One of the primary benefits of an Individual Retirement Account (IRA) is the ability to defer taxes. The longer the deferral the faster the IRA will grow. The idea of “stretching” your IRA is c concept that has been talked about and utilized for many years. The “Stretch” Concept is a wealth transfer technique that may allow the benefits of an IRA to stretch across several generations.
The IRA is the governments way of allowing us to save for retirement. But, the IRS still wants its fair share. As we know, they require us to start taking distributions at age 70 1/2. Because all distributions are taxed and may cause the IRA owner to go into a higher tax bracket, most IRA owners take the least amount out of their IRA when forced to take distributions. This is called the Required Minimum Distribution (RMD).
When we refer to the “Stretch”, we mean only the RMD is taken each year by the account owner and their designated beneficiaries thereby extending the period for maximum deferral. When someone is only taking RMD’s, it is most often a situation when the person has other sources for current income so they do not need the RMD’s for living expenses.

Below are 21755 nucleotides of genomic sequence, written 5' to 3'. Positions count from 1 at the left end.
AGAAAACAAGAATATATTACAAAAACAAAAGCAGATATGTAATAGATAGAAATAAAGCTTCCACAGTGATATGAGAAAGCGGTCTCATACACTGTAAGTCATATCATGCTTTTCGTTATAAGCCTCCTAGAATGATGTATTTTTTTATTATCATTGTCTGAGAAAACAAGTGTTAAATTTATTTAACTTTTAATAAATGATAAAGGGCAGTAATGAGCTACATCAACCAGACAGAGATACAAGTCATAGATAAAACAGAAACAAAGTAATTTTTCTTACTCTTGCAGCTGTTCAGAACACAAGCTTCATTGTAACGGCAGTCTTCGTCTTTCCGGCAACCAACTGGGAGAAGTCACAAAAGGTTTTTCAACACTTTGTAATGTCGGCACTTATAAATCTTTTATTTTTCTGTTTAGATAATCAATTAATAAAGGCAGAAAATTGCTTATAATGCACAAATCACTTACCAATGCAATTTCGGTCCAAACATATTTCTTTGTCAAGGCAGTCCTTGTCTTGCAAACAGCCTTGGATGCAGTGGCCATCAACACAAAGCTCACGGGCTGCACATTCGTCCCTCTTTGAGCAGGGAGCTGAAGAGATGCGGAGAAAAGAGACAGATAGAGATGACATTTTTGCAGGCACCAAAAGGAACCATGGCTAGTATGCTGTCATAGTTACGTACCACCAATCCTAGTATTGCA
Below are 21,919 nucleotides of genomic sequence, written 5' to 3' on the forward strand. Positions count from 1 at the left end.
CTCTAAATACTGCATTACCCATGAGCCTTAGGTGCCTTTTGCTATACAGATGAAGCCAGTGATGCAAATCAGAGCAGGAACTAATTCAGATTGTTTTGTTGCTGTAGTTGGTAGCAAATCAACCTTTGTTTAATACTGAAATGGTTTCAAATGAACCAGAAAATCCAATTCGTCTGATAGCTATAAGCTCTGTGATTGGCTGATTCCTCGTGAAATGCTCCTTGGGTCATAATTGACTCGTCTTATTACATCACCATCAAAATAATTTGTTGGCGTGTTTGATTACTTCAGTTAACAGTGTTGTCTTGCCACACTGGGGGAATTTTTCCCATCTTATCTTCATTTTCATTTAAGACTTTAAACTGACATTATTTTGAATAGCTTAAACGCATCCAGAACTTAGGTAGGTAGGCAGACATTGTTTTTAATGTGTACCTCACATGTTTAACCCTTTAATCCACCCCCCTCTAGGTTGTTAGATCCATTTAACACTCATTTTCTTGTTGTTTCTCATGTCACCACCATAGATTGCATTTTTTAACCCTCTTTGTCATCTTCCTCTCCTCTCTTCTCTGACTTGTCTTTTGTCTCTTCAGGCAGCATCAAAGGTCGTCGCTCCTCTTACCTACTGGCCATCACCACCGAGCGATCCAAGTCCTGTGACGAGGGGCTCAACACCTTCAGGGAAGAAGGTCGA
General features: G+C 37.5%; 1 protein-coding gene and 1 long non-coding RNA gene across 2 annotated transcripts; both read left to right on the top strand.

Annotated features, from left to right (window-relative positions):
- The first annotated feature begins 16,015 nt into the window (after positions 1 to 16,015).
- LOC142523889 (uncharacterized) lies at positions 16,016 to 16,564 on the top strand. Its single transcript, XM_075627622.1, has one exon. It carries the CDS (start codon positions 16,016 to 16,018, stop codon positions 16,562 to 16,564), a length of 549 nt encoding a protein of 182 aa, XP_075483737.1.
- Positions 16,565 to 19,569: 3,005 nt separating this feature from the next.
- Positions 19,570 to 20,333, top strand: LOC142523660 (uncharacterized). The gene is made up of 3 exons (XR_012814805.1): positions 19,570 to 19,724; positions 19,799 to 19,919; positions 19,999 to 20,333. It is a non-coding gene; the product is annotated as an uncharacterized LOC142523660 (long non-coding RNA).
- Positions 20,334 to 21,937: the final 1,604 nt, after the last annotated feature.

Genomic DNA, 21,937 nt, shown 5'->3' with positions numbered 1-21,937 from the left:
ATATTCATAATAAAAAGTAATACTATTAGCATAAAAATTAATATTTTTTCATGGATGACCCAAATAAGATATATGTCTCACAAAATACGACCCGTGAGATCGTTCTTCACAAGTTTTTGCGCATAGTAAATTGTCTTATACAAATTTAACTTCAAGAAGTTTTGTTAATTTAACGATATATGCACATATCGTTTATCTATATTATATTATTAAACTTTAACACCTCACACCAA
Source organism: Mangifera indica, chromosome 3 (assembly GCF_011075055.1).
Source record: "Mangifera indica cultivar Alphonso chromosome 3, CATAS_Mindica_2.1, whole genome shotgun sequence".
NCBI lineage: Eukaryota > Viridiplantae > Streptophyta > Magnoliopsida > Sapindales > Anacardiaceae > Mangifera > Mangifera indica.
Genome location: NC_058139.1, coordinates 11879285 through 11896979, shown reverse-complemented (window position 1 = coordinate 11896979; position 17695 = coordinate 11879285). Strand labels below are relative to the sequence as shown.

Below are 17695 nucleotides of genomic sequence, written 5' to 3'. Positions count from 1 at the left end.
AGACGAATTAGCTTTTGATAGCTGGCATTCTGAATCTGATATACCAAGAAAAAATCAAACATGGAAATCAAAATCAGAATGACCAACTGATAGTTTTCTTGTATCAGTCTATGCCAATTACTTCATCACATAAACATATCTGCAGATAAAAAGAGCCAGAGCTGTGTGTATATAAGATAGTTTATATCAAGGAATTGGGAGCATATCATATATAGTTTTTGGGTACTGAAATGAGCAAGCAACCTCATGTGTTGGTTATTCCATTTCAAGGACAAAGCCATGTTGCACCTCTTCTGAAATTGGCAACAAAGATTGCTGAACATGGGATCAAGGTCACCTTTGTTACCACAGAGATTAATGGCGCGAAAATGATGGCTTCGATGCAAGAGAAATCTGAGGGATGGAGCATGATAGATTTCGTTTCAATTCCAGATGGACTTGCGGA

Here is how it works- each situation is different and should reflect variables such as marital status, age of spouse, number of children and financial status. But in general the IRA owner should:
- Name the spouse as primary beneficiary
- Name children/ grandchildren as contingent beneficiaries
- Ultimately divide the account into separate accounts before the IRA reaches the contingent beneficiaries.
If the IRA is divided into separate accounts for each beneficiary by December 31 of the year after the IRA owner’s death, each beneficiary can use his life expectancy to compute the new RMD’s. Using the younger ages of the beneficiaries means smaller distributions and a “stretching” of the asset for a much longer time.
A “stretch” IRA can provide many benefits for a beneficiary. It may provide lifetime income to the beneficiaries. By withdrawing smaller amounts over a longer period of time, there is a great potential to pay lower taxes. In addition, the continued tax dereffed growth of the account can increase the wealth passed to heirs.